> production of an inexpensive/free electrical vehicles with a replaceable battery pack

      The electricity to run these cars needs to be generated, transmitted to your home, stored in the battery, extracted from the battery and converted into motion. Each and every step in the process has inefficiencies and as a result the whole process has an efficiency of less then 20%. Batteries also degrade with use so this efficiency will drop significantly as the battery ages.

      A petrol engine has an efficiency of between 25 and 30% and a diesel engine about 40%. The efficiency of the engines will not decrease significantly over the lifetime of the engine.

      Since most electricity is generated using gas or coal then switching to electric cars will result in more CO2 being released into the atmosphere.

      1. Wilco 1

        Electric cars are far more efficient

        It's easy to spread FUD if you don't know what you are talking about.

        Actually overall efficiency of an electric car is 80%, nowhere near the 20% you claim. Petrol cars do about 15% and diesel about 20% (diesels can reach 40% efficiency but only in huge engines such as used in ships).

        Since electric cars are so much more efficient, even if you used coal to generate the electricity, it would emit less CO2 than a diesel. In the UK for example, using an electric car saves 40% on CO2 emissions over its lifetime, even taking into account recycling the car and battery.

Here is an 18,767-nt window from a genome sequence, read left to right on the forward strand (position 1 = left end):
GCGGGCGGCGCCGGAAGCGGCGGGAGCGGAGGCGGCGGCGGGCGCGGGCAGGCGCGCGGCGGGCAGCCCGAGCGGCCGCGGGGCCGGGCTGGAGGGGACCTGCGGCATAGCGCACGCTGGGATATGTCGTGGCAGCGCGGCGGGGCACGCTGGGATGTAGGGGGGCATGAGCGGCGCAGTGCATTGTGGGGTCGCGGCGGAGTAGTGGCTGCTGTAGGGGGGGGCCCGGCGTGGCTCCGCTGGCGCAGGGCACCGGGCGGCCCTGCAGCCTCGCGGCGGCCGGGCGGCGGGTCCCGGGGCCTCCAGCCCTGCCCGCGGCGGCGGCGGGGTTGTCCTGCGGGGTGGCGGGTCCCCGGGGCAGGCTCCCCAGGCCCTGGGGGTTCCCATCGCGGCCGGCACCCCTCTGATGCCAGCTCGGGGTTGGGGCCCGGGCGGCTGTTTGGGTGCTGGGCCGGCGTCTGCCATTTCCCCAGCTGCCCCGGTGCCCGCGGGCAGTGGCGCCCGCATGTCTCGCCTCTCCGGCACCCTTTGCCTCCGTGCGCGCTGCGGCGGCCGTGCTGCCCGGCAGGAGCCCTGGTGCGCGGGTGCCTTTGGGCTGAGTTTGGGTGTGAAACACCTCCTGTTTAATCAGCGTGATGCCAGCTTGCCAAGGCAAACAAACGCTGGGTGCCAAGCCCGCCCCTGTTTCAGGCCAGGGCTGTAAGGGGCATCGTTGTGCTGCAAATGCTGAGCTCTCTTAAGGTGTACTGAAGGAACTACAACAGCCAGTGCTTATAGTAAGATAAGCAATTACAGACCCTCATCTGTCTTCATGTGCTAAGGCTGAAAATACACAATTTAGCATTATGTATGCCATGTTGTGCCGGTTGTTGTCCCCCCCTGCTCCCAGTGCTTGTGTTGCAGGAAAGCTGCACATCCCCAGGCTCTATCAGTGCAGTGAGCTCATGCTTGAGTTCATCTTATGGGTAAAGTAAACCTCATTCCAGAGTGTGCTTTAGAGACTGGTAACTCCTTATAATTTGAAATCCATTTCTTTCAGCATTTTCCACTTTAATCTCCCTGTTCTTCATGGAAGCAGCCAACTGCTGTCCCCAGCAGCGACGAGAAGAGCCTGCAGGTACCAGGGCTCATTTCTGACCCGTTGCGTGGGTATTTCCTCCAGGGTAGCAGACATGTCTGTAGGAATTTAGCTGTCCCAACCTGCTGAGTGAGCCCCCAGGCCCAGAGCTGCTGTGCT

1. Anonymous Coward
          Anonymous Coward

          Re: Electric cars are far more efficient

          > Actually overall efficiency of an electric car is 80%, nowhere near the 20% you claim.

          Try reading it again. You are only talking about converting the energy in the battery into motion. That energy does not magically appear it has to be generated first, then transmitted to you home and finally used to charge your battery. Each and every stage involves efficiency losses. The end result is that less than 20% of the potential energy of that lump of coal used to generate the electricity ends up as motion in your car.

          1. Wilco 1

            Re: Electric cars are far more efficient

            Neither does the petrol magically come into existence at a petrol station, or does it? If you want to compare well-to-wheel for an electric car, then you have to do the same for petrol/diesel.

            Efficiency of pumping oil out of a well, transporting it, refining it, and transporting it again is at best 80%. Only about 50% of a barrel of oil can be turned into petrol (lower quality oil such as tar based oil does about 25%). So given a barrel of oil in the ground, at best you end up with a 40% of that at the petrol station, less than electricity generation efficiency (60% for a combined cycle plant).

            So well to wheel efficiency of an electric car is far better than a petrol/diesel car, which is why they emit less CO2 overall. With more low-CO2 generation the electric car efficiency improves even further.

            1. Anonymous Coward
              Anonymous Coward

              Re: Electric cars are far more efficient

              > Neither does the petrol magically come into existence at a petrol station, or does it?